* Are Toilet Tanks Universal? (& Types of Toilet Tanks)

If you are building a new home or renovating an old bathroom, one of the things you are going to be interested in is the new toilet you are getting. Now, with that being said, one of the issues you may be faced with is choosing a toilet tank. What you might be wondering here is whether or not they are universal.

So what we’re here to do today is to figure out exactly that, as well as talk about the different types of toilet tanks that are out there. Let’s get right to it.

Are Toilet Tanks Universal? (& Types of Toilet Tanks)

Are Toilet Tanks Universal and Standard Size?

There may be certain brands where some of the tanks are interchangeable from one model to another, but the general rule here is that no, toilet tanks are not universal, and generally they are made to fit to a specific model of toilet. So, if you have an old toilet from one brand and you were buying a new one, you will not be able to fit that old tank onto the new bowl. Yes, there are some exceptions to this, but again, in general, toilet tanks are not universal.

Yes, a standard length of toilet tanks is 15-1/8 inches, but this is not a general rule and it’s not always the case. Yes, toilets that have similar-sized bowls and seats may also have similar sizes of tanks, but this is not always the case. The bottom line here is that mixing and matching toilet tanks with bowls and seats is not something that usually turns out well.

9 Types of Toilet Tanks

OK, so the reason why toilet tanks are not universal is not always necessarily due to the size, although this definitely plays a role in many cases, but because of the type of flushing mechanism that different tanks use. In other words, different toilet tanks use different flushing mechanisms and not all flushing mechanisms work with all types of bowls.

Let’s take a look at the nine different types of toilet tank flushing systems that can commonly be found.

1. Ballcock Toilet Tanks

This is one of the most common types of toilet tanks out there, one that uses a plunger and ballcock for flushing. The ballcock is a floating ball attached to a rod. When the rod moves, it activates the plunger, which causes the tank to either fill or empty. Keep in mind that the ballcock is independent of the water level, so if there is not enough water in the tank, it won’t work right. These are fine to go with because they work very well and are easy to replace, although they are prone to failure and mechanical issues.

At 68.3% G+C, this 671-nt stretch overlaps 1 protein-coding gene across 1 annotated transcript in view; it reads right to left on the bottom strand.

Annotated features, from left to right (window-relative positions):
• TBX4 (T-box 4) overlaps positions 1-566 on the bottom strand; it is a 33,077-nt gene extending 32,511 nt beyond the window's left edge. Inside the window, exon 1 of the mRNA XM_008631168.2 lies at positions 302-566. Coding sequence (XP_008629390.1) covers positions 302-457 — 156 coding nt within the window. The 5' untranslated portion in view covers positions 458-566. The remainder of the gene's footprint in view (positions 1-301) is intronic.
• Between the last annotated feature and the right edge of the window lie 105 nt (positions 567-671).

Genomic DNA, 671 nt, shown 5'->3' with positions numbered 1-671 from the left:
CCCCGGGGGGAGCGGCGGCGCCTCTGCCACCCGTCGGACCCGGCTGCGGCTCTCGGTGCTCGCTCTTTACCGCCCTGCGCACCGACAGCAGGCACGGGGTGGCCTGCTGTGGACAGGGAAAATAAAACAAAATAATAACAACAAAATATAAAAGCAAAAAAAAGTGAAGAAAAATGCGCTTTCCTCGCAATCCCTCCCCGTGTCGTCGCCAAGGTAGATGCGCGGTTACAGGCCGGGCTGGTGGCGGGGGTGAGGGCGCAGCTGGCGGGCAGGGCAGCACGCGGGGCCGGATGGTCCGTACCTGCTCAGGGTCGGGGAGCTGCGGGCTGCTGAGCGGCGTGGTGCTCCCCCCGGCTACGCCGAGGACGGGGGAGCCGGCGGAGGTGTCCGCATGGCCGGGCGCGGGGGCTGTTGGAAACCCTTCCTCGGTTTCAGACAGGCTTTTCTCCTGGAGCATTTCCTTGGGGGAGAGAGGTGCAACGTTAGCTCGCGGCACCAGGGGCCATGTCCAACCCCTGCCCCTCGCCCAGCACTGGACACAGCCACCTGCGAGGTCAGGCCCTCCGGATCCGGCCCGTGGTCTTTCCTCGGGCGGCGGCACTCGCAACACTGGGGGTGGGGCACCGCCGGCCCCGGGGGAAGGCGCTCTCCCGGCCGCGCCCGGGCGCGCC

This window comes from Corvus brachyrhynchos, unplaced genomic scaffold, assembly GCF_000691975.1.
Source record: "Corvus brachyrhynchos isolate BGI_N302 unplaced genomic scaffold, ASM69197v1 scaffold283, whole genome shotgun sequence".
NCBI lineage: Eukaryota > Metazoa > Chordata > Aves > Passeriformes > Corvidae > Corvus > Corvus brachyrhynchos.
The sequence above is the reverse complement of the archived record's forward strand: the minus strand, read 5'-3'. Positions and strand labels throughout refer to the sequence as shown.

2. Flapper Flush Toilet Tanks

This is very similar to the ballcock tank, but instead of a ball, it uses a flapper. This flapper is filled with air, and once you flush the toilet, the flapper is pulled up by a chain, thus allowing water into the bowl. As the water level in the tank decreases, the flapper can no longer float and will then go back into place, thus allowing the tank to fill back up. New versions of this often feature dual flushing options for liquid and solid waste. These are very simple and easy to maintain systems, but they can be slow.

3. Siphon Flush Tank

Siphon or siphonic flushing tanks are very common in the United States. These are characterized by the water in the bowl rising very rapidly before flushing out. These use a special siphoning mechanism as well as a whole lot of pressure to blast water through the bowl. These are great types of tanks to use if you want a very clean bowl with a super powerful flush. All that said, they are prone to clogging.

4. Gravity Flush Tanks

This is likely the oldest type of flushing system out there, and it involves simply having the toilet tank raised several feet below the bowl. Gravity pulls all of the water down into the bowl with great force. There is also a siphoning effect that happens after each flush. This type of tank is very strong in terms of the flush, it results in a clean tank, and it is very quiet, although it is also prone to clogging.

5. Pressure Assisted Tanks

This type of tank features a pressurized air canister that blasts waste and water out of the bowl. These provide for super-powerful flushing that is not prone to clogging, not to mention that it allows for easy maintenance. Of course, installation can be an issue due to the need for pressurized air. The only real downside with this type of tank is that it is very noisy.

6. Other, Less Common Types

While we won’t go into them deeper, there are four other types of toilet tanks. These, you won’t encounter nearly as often, though:

  • Double cyclone tank
  • Rear toilet flush tank
  • Washdown tank
  • Dual system tank

A Side Note: One- vs. Two-Piece Toilets

The other thing to take note of here is that some toilets feature one-piece designs and others have two-piece designs. A one-piece design means that the tank and bowl cannot be separated, purchased separately, or mixed and matched. Two-piece toilets have bowls and tanks that are separate, which does allow for more versatility.

For more information, read my article comparing the two types. You might also want to check my two-piece toilet recommendations.

How to Find Out the Type of Toilet Tank You Need

The easiest way to find out what kind of toilet tank you need is to lift up the lid of the tank, flip it over, and look for the serial number. There should be a four-digit serial or model number present. If it is not present on the inside of the lid, the number should be somewhere on the inside of the tank. You can also determine the type of tank in terms of the flushing mechanism, and then use a tape measure to do some measuring (if all else fails).


The bottom line here is that toilet tanks are by no means universal. This is true both in terms of the flushing mechanisms and the size. So, before you start taking things apart, make sure that you are moving in the right direction.